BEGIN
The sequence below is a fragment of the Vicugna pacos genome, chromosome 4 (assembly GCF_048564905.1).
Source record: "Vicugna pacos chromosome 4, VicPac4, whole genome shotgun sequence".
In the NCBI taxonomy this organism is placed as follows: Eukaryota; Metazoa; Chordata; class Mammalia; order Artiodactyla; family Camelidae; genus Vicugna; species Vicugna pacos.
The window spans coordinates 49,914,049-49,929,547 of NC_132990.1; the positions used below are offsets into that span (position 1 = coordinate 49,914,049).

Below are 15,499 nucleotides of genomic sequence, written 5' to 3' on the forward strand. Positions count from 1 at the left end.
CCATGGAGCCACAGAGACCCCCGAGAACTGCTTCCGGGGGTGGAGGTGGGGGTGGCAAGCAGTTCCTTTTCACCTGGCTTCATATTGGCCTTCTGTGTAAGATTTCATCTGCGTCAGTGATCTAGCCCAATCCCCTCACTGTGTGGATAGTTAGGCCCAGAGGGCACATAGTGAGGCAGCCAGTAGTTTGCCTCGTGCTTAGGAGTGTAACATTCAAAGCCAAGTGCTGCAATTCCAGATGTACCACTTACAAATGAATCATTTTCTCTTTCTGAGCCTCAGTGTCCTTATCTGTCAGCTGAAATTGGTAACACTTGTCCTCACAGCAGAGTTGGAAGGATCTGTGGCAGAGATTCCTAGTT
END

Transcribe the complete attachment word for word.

The sequence below is a fragment of the Vicugna pacos genome, chromosome 4 (assembly GCF_048564905.1).
Source record: "Vicugna pacos chromosome 4, VicPac4, whole genome shotgun sequence".
In the NCBI taxonomy this organism is placed as follows: Eukaryota; Metazoa; Chordata; class Mammalia; order Artiodactyla; family Camelidae; genus Vicugna; species Vicugna pacos.
The window spans coordinates 49,914,049-49,929,547 of NC_132990.1; the positions used below are offsets into that span (position 1 = coordinate 49,914,049).

Below are 15,499 nucleotides of genomic sequence, written 5' to 3' on the forward strand. Positions count from 1 at the left end.
CCATGGAGCCACAGAGACCCCCGAGAACTGCTTCCGGGGGTGGAGGTGGGGGTGGCAAGCAGTTCCTTTTCACCTGGCTTCATATTGGCCTTCTGTGTAAGATTTCATCTGCGTCAGTGATCTAGCCCAATCCCCTCACTGTGTGGATAGTTAGGCCCAGAGGGCACATAGTGAGGCAGCCAGTAGTTTGCCTCGTGCTTAGGAGTGTAACATTCAAAGCCAAGTGCTGCAATTCCAGATGTACCACTTACAAATGAATCATTTTCTCTTTCTGAGCCTCAGTGTCCTTATCTGTCAGCTGAAATTGGTAACACTTGTCCTCACAGCAGAGTTGGAAGGATCTGTGGCAGAGATTCCTAGTT